Jane Ann Peddicord, author
Jane Ann Peddicord was born on an Air Force base in Illinois. Her family moved to Germany for two years, but eventually settled in Cedar Rapids, Iowa. Jane and her sister used to lie in the backyard on summer nights, point a flashlight up at the stars, and make up stories about the constellations. On family trips to Chicago and New York they always made time to see planetarium shows. Walking in off the hot city streets and settling back under the glittering dome seemed to young Jane like entering a mystical gateway into another realm.
Read more about Jane.
- ILA Children's Book Award, Primary Non-Fiction
School Library Journal
"I passed the planets one by one/ revolving round the glowing Sun,/ then sped through empty space so far/ our Sun looked like a distant star..." Riding a beam of light in her imagination, Peddicord travels a long, long way, past stars and glowing nebulae, into intergalactic space--then, ultimately, loops back to a special blue-green planet "graced by water, wind, and air..." Readers will be more than willing to tag along, for each stage of her journey is marked by a (literally as well as figuratively) spectacular, full-page-sized space photo or artist's rendering, captioned by several sentences of fact. Shelve this invitation to soar next to Seymour Simon's similarly illustrated and equally high-flying Star Walk (Morrow, 1995).
Science Books & Films
"Where would you go if you could ride on a beam of light? Lyrical verse takes the reader on a journey through our solar system and galaxy to the edges of the known universe. Informative sidebars and stunning NASA images reveal the scope and structure of the cosmos in fascinating detail."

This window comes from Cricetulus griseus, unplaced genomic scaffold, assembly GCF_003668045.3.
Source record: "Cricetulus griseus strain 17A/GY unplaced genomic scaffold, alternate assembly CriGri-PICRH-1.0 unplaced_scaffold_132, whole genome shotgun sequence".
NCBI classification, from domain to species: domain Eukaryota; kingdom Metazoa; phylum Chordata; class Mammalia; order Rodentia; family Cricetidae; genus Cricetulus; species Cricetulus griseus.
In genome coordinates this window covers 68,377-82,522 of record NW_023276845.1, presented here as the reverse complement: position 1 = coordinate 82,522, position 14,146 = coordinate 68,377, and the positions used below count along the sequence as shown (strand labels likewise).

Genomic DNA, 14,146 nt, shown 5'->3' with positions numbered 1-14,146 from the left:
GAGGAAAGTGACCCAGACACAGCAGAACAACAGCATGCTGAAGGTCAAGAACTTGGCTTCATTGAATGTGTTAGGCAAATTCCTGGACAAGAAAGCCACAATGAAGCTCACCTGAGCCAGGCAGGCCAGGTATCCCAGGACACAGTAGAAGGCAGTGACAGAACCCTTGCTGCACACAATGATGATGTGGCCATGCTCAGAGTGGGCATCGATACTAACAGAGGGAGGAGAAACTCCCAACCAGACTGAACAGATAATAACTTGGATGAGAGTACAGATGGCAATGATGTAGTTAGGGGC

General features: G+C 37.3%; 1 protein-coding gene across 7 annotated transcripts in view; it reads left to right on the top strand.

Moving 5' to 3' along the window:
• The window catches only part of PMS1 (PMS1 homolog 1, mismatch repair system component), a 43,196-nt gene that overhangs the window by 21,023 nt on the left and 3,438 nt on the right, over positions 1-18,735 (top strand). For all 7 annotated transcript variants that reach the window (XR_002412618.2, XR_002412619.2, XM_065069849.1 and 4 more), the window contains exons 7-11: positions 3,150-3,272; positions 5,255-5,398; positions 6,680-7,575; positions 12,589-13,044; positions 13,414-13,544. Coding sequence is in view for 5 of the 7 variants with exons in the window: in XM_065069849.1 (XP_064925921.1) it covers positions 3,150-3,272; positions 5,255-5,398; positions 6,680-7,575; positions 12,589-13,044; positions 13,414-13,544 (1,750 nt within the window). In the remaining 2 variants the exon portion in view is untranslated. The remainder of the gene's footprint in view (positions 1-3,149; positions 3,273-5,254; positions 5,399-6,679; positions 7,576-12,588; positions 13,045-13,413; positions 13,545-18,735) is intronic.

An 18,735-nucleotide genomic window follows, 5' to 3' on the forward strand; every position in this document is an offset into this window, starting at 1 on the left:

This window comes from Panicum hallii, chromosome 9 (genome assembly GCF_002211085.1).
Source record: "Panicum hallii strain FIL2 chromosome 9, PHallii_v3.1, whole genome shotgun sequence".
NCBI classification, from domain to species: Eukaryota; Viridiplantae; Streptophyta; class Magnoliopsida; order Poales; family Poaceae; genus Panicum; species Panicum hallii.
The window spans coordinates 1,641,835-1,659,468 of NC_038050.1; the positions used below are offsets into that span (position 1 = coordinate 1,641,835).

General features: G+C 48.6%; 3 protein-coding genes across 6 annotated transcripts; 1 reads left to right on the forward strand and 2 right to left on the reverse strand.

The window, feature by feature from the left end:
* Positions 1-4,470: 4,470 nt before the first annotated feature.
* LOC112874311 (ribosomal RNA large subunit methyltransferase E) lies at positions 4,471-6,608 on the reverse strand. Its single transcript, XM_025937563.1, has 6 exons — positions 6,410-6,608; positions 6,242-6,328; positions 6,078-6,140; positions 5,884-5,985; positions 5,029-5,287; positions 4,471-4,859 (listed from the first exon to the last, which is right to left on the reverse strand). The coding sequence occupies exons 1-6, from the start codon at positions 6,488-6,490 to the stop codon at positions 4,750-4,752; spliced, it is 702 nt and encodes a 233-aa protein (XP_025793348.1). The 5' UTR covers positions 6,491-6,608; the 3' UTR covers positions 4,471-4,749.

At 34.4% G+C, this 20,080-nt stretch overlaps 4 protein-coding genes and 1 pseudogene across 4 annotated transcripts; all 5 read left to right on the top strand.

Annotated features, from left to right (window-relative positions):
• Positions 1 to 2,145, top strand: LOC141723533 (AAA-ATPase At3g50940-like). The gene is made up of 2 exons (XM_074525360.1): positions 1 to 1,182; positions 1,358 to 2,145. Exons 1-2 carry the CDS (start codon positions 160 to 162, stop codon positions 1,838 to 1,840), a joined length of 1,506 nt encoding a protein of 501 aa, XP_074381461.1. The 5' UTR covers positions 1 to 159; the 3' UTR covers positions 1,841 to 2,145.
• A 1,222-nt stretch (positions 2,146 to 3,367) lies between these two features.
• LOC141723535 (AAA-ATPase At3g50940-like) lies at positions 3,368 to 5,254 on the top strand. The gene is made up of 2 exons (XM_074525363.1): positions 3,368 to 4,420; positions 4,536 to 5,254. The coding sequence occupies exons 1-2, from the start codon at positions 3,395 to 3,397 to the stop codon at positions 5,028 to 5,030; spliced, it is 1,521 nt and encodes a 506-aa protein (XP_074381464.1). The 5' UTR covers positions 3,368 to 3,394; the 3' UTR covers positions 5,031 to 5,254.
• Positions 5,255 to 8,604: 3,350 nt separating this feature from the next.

The preceding quote is indeed an accurate description of this book, an imaginative journey through the universe. Each two-page spread has a wonderful image in the right page, with the left page containing (usually four) lines of verse in large print, accompanied by smaller print providing information on the subject of the verse and the image.
The book includes a list of Web sites for "additional photographs and information" (p. 30), but not a list of additional readings. There is also a glossary. For the adult reader, the author's unusual approach to the subject takes only a brief moment of adjustment. The book's intended gradeschool audience will either not notice the unique format or also adjust quickly.
Rhyming poetry and illustrations and spectacular photographs, including many NASA images, take readers on an imaginary journey through the night sky. Along the way children learn about the scope and structure of our universe.
Page count: 32
8 1/2 x 9 1/2